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Comparing Mids/Middies, PingWF Returns To Tweet #BellAFB

December 31st, 2013 · Tags:Sports · Wi-Fi

 

For the PingWi-Fi team, The Bell Helicopter Armed Forces Bowl has always been a show of firepower, no military pun intended. Our first BHAFB featured progressive coach Kevin Sumlin, his quarterbacks whisperer Kliff Kingsbury and a young Case Keenum (24 of 41 that day … and a quick kick, we might add). That games is well represented in the records for this bowl.

 

First Bowl Tweeted

 

The Dec. 30, 2013 edition of the classic turned back the clock, with the running game showcased as The Midshipmen of Navy defeated the Middle Tennessee Blue Raiders, 24-6 in a game where the winning quarterback completed only three passes. Ha! Some teams do that in one trick play. To emphasize the running in this game … the score at the end of three quarters: 10-6.

 

But … very refreshing to see such a great example of “3-yards-and-a-cloud-of-dust” football … sort of … mixed with the triple-threat option. Navy Quarterback Keenan Reynolds is about as crafty as any you’ll see. Starting most plays crouched so deep under center, you can barely see his head … holding the ball until the last split second on the hand off option to see if the defenders take the running back … pitching at the last moment, or cutting up field, leaving defenders grasping air. The Midshipman put on a clinic, 20 carries and just under 100 yards for the day.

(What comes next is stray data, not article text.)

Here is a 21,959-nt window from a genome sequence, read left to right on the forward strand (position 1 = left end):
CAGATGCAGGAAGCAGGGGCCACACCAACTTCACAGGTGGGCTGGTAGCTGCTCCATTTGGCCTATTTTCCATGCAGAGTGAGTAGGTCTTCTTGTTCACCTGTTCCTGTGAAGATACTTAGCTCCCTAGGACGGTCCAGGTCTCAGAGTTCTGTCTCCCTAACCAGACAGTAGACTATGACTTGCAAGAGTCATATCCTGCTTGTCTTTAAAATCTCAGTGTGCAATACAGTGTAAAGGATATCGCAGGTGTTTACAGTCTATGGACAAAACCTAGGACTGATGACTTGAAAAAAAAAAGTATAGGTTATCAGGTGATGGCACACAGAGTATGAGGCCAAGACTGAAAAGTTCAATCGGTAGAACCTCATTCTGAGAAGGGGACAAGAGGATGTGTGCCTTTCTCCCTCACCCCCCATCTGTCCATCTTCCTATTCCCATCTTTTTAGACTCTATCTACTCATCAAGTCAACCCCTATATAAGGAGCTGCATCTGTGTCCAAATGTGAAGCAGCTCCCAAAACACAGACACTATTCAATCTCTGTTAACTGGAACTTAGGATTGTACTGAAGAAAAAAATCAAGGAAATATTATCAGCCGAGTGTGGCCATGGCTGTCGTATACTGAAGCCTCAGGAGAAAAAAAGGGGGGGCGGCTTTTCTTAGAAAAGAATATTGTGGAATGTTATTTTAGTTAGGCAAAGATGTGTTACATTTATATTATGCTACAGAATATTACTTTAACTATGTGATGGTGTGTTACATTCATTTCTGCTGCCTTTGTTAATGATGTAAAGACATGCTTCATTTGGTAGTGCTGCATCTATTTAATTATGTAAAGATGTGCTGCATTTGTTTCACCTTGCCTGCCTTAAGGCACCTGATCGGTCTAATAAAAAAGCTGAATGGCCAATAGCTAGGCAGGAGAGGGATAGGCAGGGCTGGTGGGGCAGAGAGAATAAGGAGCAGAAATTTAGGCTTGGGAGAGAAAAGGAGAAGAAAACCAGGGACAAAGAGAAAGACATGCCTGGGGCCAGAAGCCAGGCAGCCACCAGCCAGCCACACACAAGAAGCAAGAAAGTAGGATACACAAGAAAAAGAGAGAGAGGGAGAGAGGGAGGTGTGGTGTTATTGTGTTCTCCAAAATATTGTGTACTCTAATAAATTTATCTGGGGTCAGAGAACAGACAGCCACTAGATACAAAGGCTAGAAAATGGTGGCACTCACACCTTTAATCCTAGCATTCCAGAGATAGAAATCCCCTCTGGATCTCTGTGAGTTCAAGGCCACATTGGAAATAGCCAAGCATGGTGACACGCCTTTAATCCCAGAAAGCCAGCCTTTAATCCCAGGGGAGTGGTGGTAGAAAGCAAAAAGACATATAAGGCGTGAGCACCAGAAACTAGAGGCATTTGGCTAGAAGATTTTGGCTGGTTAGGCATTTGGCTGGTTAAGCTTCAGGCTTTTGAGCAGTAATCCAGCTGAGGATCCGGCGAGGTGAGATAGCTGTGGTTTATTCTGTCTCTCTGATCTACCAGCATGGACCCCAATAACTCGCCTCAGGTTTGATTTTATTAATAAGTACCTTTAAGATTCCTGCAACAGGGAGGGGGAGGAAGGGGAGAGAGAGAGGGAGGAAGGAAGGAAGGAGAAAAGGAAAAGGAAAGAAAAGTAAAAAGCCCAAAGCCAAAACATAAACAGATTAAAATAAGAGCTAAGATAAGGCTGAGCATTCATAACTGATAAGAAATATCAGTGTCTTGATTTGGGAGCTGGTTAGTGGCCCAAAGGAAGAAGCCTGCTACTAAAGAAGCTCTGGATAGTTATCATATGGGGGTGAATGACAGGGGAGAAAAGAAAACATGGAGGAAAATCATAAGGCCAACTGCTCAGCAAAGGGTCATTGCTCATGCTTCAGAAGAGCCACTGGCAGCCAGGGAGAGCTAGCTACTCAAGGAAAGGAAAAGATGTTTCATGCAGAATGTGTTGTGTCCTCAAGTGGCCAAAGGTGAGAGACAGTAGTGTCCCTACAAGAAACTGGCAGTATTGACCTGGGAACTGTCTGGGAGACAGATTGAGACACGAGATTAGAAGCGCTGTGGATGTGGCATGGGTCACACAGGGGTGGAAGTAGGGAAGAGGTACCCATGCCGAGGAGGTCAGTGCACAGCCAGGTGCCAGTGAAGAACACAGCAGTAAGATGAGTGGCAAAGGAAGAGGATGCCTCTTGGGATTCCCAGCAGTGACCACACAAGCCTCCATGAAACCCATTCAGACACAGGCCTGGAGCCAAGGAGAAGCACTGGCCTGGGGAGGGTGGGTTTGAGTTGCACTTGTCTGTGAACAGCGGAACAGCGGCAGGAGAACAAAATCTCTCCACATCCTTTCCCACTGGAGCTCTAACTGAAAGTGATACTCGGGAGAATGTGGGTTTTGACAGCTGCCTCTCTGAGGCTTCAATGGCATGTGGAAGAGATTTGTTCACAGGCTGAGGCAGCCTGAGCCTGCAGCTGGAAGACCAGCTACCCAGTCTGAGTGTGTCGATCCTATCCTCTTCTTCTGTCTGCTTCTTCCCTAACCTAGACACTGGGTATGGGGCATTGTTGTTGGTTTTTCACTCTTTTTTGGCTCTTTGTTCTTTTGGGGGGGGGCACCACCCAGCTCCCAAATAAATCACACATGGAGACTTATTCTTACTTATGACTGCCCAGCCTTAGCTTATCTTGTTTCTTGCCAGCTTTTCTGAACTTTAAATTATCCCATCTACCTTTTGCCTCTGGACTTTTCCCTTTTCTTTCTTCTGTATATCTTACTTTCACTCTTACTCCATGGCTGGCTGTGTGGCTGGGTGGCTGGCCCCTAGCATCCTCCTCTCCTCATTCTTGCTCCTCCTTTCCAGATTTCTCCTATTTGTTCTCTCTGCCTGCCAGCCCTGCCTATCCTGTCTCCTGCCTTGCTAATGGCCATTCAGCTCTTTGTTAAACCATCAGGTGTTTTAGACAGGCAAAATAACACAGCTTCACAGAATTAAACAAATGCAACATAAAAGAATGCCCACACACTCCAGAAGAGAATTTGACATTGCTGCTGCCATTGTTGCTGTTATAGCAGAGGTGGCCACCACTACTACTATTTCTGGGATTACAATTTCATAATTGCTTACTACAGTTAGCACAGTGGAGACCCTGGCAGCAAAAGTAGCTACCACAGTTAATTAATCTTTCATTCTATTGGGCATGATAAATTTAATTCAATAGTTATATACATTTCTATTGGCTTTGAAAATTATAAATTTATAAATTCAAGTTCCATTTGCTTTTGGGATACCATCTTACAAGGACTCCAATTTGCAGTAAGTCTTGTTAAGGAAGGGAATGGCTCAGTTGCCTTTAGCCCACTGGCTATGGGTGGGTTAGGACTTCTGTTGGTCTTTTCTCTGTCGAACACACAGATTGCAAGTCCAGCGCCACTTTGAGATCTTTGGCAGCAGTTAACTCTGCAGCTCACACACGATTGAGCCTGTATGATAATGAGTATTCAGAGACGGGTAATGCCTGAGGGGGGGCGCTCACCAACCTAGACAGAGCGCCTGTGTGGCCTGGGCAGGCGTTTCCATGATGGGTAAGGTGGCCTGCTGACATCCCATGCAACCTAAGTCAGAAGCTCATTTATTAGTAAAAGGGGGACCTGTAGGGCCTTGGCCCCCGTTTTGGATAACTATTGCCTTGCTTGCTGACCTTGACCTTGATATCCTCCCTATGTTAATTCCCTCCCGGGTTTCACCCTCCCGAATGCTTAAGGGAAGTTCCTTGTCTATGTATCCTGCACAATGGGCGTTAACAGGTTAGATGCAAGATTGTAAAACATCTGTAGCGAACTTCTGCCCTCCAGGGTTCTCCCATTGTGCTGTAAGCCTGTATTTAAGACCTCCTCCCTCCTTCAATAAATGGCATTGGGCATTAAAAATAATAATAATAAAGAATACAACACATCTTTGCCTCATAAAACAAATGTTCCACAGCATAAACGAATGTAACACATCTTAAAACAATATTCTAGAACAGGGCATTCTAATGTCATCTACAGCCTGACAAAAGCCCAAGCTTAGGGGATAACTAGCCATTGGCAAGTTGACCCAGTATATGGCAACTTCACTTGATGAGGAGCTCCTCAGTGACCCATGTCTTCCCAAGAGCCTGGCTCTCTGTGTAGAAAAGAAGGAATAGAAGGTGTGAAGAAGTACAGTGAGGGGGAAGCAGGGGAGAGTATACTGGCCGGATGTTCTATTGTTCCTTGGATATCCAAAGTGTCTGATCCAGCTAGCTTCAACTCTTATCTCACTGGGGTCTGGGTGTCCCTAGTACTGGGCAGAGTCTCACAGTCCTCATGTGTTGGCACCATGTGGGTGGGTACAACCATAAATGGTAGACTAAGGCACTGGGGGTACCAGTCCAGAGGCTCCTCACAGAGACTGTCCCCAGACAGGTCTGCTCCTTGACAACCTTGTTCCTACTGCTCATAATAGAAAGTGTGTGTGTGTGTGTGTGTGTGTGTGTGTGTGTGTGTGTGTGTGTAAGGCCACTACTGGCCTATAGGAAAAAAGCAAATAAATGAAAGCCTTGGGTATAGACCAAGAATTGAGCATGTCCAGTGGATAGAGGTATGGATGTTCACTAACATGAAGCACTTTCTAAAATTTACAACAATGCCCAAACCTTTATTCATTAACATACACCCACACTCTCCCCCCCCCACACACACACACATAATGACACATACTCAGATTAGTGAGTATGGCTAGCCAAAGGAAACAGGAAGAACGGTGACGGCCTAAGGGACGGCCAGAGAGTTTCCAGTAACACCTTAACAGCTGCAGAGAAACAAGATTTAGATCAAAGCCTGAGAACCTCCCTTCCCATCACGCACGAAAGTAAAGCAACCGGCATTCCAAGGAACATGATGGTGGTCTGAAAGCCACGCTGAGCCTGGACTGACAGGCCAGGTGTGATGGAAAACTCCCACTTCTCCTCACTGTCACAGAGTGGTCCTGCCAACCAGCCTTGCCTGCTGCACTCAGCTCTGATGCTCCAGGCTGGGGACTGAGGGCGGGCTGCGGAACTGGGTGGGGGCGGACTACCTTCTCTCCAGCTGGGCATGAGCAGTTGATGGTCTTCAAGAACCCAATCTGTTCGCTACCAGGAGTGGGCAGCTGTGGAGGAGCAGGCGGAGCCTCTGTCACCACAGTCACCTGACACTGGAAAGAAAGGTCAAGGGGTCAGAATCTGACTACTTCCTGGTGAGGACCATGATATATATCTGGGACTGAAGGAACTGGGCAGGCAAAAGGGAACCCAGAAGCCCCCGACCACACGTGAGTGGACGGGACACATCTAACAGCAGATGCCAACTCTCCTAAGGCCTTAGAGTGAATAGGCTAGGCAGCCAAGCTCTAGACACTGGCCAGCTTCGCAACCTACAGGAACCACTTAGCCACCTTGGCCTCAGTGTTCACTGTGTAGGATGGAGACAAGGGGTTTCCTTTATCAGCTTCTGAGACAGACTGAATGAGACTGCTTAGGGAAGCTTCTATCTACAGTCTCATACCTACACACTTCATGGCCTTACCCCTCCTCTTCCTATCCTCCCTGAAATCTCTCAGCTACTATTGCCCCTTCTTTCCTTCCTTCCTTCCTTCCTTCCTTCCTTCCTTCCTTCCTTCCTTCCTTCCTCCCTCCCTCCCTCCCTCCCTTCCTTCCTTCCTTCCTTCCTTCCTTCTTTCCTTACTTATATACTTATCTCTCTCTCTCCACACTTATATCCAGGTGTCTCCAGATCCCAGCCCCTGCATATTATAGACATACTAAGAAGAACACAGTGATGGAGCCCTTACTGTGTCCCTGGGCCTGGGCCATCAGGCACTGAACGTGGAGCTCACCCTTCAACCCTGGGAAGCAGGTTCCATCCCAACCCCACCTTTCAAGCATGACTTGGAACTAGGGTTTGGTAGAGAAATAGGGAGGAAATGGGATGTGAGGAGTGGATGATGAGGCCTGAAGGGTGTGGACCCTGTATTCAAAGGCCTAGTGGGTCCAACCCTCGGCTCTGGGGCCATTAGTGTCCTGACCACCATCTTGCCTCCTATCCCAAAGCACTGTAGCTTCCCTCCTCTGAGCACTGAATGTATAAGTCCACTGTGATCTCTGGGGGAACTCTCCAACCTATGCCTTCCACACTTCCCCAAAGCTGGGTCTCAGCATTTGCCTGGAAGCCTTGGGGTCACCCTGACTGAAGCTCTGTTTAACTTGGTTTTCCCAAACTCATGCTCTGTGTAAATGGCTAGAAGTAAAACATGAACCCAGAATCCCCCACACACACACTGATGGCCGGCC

Time out. Let’s talk about middlemen for a second. Everyone knows Navy is The Midshipmen, having watched the Army/Navy game since we were still playing with toy boats in the tub. But which is the correct abrev.? Is it “Mids” or “Middies?” This is important, so important that somewhere in the Armed Forces Bowl media information I read that it IS “Mids” and IS NOT “Middies.” Then, I saw a guy walking into the bowl game, wearing a sweet gray hoodie, and in Middle Tennessee Blue Raider blue, it said “Middies.” (By this point, I was so confused by the ambiguity, but I am relatively sure this has nothing to do with “Don’t Ask, Don’t Tell” nor “outies” … I digress.)

 

 

So, as @PingWiFi fired out tweets during the game … we went with Mids for Navy and Middies for Middle Tennessee. This morning, we read a piece on some dot.com and some tweets calling Navy “ the Middies.”

 

And I for one don’t underestimate the value of social media for branding and communicating a message. We are quick to point out that PingWi-Fi, at our first Armed Forces Bowl, was the first media entity to tweet an entire bowl game from the press box. Many laughed at us. The Cotton Bowl followed our lead the next day that year. Now … EVERYONE … even ESPN has discovered Twitter.